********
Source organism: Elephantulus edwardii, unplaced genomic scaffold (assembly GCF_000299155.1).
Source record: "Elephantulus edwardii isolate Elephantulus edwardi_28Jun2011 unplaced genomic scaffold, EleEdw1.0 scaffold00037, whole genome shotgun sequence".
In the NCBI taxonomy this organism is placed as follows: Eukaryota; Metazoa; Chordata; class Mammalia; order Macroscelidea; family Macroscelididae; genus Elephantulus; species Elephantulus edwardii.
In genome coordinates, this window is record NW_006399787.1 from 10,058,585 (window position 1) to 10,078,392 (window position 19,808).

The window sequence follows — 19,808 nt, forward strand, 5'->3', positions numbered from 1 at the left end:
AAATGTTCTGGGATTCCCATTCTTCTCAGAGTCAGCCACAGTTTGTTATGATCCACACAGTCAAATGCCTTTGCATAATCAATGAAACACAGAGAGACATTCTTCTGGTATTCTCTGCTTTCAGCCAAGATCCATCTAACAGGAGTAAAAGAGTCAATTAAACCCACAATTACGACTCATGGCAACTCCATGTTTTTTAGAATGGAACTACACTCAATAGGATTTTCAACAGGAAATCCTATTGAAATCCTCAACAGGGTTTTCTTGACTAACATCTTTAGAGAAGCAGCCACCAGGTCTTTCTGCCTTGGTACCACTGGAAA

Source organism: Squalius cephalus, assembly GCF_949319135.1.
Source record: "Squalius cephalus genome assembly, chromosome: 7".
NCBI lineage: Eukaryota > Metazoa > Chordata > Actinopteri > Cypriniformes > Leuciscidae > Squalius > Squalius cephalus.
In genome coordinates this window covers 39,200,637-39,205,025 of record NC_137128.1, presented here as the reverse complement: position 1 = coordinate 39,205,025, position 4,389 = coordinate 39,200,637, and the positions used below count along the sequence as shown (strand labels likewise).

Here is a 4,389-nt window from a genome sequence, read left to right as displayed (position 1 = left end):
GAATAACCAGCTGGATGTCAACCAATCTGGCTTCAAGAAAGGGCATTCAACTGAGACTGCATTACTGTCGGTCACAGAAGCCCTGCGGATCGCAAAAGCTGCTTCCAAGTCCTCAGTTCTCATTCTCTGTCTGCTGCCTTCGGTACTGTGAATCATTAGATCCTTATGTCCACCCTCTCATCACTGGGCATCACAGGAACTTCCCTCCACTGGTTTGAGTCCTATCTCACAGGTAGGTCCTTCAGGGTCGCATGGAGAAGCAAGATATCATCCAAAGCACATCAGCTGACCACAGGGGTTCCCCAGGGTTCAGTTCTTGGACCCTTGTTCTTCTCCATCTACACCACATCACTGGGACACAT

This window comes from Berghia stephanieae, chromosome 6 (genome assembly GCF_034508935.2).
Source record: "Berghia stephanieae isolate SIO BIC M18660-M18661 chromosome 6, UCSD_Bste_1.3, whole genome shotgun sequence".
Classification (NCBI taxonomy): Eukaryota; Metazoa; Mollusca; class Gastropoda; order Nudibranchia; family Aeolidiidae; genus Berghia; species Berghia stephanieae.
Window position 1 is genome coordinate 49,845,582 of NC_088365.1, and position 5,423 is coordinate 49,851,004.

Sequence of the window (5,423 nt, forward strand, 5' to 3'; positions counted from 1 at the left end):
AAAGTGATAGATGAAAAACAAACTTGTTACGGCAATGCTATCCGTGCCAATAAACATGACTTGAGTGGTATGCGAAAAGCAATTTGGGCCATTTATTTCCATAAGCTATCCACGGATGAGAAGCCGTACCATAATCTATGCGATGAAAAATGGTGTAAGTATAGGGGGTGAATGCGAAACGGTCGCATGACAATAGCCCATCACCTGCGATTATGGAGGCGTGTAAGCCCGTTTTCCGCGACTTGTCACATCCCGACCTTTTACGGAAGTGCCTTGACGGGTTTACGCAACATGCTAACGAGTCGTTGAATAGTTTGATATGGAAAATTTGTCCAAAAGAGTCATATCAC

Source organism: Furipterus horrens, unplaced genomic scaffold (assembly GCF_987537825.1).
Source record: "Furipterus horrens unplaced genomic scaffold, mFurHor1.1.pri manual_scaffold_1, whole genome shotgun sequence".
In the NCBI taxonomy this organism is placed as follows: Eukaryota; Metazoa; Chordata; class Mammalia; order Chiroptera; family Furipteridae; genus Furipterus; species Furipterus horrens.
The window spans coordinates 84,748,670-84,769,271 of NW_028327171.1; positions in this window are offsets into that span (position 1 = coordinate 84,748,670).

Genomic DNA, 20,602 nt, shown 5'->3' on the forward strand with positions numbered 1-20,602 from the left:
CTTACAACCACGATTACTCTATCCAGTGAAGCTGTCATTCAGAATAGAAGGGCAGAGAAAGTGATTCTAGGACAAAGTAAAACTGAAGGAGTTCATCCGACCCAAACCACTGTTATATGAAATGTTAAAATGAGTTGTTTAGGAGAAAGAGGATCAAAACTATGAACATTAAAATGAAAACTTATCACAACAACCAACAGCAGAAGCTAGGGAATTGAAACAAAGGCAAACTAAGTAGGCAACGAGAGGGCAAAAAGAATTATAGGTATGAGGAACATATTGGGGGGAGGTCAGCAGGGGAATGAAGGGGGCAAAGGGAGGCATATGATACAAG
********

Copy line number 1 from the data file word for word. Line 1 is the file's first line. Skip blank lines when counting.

Source organism: Elephantulus edwardii, unplaced genomic scaffold (assembly GCF_000299155.1).